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Caution: Groundless Threats Ahead

Issued: September 01 2011

No ground ahead?

After climbing the procedural rungs to attain an IP registration, there is no rest for the weary owner as he must remain vigilant post-registration to ensure his rights are not breached. IP owners who are not fully aware of their rights are hesitant to enforce them against infringers. On the opposite end, there are owners who are often trigger-happy going after IP culprits on slightest suspicion.

To curb this dangerous trend, the proposed Malaysian Trade Marks Act (Section 56) and Patents Act 2011 (Section 61C) will ensure that victims of groundless threats of infringement are provided appropriate remedy. The provisions are adopted direct from the words of the United Kingdom’s Trade Marks Act 1994 (Section 21) and Patents Act 1977 (Section 70) respectively, and therefore should be appropriately adapted based on local IP practices before being sound law.

Section 56(1) provides three situations where threats of trademark infringement proceedings are acceptable – applying a mark to goods or to material used or intended for labeling or packaging; the importation of goods or packaging on which the mark has been applied; and the supply of services under the mark. This is consistent with the current definition of “infringement” under Section 38 of the Trade Marks Act 1876, i.e. unauthorized use of an identical or similar mark in relation to goods or services in respect of which the trademark is registered so as to likely deceive or cause confusion in the course of trade.

To keep it open-ended, any reasons for threatening legal actions other than the three mentioned in Section 56(1) would be deemed by the new Act as groundless and any person (whether or not he is the person to whom the threat are made) aggrieved by such threats may bring proceedings for relief under said section. Some of the proposed remedies to be made available include a court declaration that the threats are unjustifiable, an injunction against the continuance of such threats, and/or damages in respect of any loss the aggrieved person has sustained by the threats. The entitlement to any such relief is as of right for the plaintiff unless the defendant discharges the burden of showing that the acts (to which proceedings were threatened) constitute or if done would constitute an infringement of his registered trademark. Nonetheless, the aggrieved person is entitled to relief if he shows that the trademark registration is invalid or liable to be revoked in a relevant respect.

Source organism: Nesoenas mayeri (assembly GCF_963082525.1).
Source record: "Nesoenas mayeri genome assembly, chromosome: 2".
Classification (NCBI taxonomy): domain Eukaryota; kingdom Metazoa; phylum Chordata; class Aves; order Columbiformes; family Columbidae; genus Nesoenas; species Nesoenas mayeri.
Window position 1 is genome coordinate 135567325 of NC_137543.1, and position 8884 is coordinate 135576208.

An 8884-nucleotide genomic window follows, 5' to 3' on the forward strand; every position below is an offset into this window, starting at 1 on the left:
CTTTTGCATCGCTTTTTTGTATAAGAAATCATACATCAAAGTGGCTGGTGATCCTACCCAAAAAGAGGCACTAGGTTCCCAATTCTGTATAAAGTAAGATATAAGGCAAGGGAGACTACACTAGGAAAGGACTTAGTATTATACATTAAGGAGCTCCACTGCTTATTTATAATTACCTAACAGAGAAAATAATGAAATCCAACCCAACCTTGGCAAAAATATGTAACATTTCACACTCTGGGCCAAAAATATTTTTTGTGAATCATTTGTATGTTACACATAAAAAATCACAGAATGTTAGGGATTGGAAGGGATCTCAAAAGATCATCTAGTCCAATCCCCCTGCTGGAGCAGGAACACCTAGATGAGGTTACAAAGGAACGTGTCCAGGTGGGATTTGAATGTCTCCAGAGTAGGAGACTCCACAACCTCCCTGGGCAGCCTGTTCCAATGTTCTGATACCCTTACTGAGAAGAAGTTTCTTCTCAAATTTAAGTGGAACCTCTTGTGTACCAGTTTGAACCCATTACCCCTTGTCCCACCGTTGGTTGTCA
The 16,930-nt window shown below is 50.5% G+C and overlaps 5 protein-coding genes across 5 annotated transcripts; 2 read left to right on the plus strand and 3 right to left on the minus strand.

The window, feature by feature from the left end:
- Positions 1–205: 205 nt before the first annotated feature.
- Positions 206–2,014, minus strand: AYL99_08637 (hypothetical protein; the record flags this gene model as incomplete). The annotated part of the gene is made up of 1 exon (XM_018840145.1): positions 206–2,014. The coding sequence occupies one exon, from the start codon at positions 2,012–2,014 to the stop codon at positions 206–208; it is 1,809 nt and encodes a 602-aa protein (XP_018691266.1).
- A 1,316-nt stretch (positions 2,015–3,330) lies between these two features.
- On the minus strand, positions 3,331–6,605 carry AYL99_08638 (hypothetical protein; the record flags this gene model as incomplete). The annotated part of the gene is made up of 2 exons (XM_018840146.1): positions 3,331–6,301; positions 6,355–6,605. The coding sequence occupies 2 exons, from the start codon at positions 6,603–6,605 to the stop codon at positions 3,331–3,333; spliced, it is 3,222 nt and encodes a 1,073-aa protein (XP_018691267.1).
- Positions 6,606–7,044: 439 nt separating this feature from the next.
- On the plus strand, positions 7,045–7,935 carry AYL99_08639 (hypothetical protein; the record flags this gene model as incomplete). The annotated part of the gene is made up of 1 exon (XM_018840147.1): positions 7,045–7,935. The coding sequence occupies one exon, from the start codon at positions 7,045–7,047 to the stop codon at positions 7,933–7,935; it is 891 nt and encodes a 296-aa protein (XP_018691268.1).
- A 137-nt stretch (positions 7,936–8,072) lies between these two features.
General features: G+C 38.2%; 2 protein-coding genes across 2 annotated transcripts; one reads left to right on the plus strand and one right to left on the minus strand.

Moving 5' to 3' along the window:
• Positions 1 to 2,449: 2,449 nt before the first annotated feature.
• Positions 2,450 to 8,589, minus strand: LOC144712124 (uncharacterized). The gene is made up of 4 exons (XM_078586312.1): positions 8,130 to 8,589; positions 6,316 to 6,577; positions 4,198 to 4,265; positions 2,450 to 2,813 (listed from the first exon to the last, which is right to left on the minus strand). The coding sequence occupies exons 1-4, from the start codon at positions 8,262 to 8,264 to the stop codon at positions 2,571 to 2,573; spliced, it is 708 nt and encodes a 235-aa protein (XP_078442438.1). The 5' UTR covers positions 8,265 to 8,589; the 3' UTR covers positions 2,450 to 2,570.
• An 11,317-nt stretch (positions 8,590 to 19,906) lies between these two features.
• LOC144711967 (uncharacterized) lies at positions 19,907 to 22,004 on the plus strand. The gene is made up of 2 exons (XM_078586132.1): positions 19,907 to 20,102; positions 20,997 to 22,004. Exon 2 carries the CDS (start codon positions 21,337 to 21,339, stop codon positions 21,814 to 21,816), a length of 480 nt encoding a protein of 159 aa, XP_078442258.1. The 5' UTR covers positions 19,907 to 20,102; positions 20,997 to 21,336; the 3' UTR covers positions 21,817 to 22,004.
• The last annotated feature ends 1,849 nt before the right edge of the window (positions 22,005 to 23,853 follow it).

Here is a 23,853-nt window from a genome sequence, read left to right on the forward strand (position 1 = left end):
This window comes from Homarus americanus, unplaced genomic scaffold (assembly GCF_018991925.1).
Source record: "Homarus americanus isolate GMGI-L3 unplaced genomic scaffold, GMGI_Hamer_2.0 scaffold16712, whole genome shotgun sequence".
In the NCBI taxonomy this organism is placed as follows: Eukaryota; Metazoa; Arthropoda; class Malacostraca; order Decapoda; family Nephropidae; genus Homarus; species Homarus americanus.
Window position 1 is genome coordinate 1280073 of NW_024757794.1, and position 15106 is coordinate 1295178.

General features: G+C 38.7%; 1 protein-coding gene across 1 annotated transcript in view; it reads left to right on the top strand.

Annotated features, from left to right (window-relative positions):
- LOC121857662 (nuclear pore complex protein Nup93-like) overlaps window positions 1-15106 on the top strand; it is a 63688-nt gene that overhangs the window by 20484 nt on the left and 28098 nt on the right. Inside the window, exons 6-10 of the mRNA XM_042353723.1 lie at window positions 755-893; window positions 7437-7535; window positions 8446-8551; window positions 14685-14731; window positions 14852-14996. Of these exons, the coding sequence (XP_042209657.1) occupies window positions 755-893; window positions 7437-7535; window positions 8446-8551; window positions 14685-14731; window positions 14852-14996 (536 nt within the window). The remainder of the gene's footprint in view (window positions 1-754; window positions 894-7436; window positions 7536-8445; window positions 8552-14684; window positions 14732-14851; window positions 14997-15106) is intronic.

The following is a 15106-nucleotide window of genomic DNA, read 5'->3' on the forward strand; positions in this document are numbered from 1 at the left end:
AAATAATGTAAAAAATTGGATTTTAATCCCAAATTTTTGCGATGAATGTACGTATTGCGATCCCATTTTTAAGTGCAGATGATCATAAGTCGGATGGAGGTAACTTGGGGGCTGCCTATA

Trademark owners can take comfort that Section 56 is not intended to curtail any genuine and reasonable warning of infringement. It qualifies that mere notification that a mark is registered or that an application for registration has been made does not constitute a threat of proceedings. In addition, practitioners (specifically advocates and solicitors) will not be held liable for making such threats in his professional capacity and in execution of his client’s instructions. 

It is the writer’s opinion that the new Section 56 can be enhanced by taking a leaf from the page of Section 61C of the new Patents Act, which is broader in scope but yet kinder to the IP stakeholder like its UK version. Without going into the statutory intricacies, suffice to say Section 61C provides more explanation on the person threatening, the person aggrieved and the modes of threat. The claimant in proceedings for groundless threats of infringement is imposed with a higher burden of proof. There are also a number of circumstances where proceedings under Section 61C cannot be brought or considered non-threatening actions. The section applies to threats made in relation to a pending patent as well.

As practitioners, it is our incumbent duty to ensure our clients do not act rashly. By all means, their rights should be enforced against actual infringers but commencing frivolous suits is a major risk. It is even riskier for owners to send out cease and desist letters to various suspects without careful investigation and advice as they could backfire in the form of defamation suits – see Soh Huang Siah v. Datuk Ooi Han Eng & D’Touch Promotion Sdn Bhd [2011], for example – or proceedings under the said Sections 56 or 61C when they are passed by the Parliament later.

Henry Goh & Co
House of Henry Goh,
217 Jalan Imbi,
55100 Kuala Lumpur, Malaysia
T: +60 3 2118 8688
F: +60 3 2118 8777

About the Author

Lim Eng Leong is a legal counsel and registered trade mark agent at Henry Goh & Co. He started his legal practice in one of Malaysia’s leading law firms, specializing in intellectual property Law. Besides prosecuting trademark applications, handling opposition proceedings and hearings before the Registrar, he also advises clients on trademark protection strategies and other IPrelated matters.